Drug-induced psychosis usually only lasts until the medication/drug has cleared the body. Depending on the drug, the metabolization and clearing may take from 1 day to several weeks (if it is from a stimulant medication).

A healthcare professional needs to be contacted. They can decide where the safest place to “come-off” the medication will be. Drugs can affect different people in different ways. What causes a psychotic episode in one person may not cause a psychotic episode in another person. Genetics plays a part. Life experiences play a part. Pre-disposition to mental illness plays a part. Remember, mental health disorders can cause substance use or misuse on its own. The mental health disorder can be exacerbated or intensified by medication use, abuse or misuse, but it is not caused by the meds.

We should note that schizophrenia is not caused by drug use, abuse or mis-use. It may trigger schizophrenia symptoms in those people susceptible to schizophrenia.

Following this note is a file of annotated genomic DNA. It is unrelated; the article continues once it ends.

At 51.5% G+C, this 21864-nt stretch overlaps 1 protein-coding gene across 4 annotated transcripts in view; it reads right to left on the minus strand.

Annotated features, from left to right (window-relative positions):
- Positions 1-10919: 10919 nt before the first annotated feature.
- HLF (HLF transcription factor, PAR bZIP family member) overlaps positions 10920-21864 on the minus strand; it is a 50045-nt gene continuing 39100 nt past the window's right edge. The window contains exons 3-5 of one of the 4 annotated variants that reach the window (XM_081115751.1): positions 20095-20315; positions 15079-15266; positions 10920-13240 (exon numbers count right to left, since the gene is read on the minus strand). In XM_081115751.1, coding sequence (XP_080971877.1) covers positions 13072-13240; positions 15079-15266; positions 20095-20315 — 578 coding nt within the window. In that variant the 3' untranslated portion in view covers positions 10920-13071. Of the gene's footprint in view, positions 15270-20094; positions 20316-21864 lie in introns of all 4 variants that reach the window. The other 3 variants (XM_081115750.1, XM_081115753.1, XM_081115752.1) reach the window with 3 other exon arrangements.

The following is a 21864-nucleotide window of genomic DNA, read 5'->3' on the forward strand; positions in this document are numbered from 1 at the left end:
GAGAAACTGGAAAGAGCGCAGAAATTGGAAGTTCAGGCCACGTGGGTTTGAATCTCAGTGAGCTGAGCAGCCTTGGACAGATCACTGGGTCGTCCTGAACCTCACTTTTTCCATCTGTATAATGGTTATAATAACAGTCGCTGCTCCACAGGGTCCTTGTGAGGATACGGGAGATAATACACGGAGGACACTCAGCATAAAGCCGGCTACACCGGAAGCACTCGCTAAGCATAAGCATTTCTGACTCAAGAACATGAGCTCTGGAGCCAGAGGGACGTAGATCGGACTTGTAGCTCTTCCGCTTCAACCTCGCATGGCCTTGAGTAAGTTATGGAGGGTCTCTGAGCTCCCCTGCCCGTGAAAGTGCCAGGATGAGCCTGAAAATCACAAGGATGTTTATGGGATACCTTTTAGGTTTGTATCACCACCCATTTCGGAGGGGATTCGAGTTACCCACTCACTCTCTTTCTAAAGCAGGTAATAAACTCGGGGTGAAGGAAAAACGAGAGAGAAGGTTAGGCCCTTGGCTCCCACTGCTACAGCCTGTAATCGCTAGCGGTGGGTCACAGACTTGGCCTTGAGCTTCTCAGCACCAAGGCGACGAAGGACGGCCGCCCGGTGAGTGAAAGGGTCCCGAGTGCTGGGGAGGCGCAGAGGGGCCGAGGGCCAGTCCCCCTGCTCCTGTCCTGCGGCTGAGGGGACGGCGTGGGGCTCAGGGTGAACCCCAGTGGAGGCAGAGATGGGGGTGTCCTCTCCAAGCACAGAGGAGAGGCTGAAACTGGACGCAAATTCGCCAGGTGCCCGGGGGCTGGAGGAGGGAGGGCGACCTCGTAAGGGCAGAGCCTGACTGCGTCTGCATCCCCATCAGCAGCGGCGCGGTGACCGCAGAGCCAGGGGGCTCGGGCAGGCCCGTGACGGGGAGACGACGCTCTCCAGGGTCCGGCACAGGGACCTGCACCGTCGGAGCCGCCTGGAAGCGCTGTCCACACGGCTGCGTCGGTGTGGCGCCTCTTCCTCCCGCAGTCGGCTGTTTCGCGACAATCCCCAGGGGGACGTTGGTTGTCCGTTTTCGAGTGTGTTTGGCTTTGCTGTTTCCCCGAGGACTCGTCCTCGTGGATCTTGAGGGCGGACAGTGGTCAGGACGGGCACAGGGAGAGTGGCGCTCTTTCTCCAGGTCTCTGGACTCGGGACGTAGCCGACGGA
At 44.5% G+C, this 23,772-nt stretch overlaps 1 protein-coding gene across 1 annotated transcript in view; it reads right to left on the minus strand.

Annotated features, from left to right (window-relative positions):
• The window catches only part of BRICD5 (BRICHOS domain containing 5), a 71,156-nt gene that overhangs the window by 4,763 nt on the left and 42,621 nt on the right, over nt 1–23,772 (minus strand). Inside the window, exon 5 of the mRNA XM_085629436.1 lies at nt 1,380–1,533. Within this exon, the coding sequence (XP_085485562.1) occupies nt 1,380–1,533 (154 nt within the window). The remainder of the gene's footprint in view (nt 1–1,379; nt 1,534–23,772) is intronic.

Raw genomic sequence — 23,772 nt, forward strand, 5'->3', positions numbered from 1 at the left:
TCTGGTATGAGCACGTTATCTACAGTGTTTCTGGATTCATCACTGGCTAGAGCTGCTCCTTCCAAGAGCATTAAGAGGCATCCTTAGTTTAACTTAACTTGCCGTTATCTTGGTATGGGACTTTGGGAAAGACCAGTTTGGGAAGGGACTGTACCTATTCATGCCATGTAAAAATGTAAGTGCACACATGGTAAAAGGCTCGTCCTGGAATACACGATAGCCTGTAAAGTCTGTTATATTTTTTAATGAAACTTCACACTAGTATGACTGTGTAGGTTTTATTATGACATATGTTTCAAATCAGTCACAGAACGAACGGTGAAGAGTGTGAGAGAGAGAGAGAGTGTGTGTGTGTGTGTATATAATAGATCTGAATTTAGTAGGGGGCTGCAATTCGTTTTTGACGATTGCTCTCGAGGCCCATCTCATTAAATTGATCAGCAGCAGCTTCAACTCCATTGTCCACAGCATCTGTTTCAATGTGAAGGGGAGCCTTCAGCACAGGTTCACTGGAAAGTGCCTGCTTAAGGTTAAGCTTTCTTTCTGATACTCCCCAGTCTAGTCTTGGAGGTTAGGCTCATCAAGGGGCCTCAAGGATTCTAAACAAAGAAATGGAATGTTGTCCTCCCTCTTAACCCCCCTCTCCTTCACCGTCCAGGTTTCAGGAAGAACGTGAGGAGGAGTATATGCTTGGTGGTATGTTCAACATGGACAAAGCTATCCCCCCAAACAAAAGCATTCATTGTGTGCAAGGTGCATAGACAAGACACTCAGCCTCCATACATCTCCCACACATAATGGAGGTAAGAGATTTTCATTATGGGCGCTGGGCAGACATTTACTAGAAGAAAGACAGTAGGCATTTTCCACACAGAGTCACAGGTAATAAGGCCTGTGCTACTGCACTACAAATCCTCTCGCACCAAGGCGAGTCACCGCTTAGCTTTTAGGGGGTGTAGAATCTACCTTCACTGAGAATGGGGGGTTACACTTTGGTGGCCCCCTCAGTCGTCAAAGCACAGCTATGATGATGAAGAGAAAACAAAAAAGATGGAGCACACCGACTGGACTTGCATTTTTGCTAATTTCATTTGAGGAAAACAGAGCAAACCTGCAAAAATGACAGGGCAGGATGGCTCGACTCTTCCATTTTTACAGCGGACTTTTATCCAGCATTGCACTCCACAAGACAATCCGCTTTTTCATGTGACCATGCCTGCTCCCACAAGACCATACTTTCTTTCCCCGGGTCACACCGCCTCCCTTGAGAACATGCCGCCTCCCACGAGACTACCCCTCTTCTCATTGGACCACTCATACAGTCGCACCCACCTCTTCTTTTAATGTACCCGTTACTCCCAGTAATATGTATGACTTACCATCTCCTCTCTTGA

Common signs and symptoms of psychosis includes:

Hallucinations – when you see, hear, feel or taste things that other people don’t

  • Hearing voices or sounds that others don’t
  • Seeing things that others do not see
  • Tasting things when you haven’t had or eaten anything
  • Feeling someone touching you who is not there
  • Smelling things which other people cannot smell

Delusions – unusual beliefs that other people in your “community” do not share, even though they feel real to you

You may worry: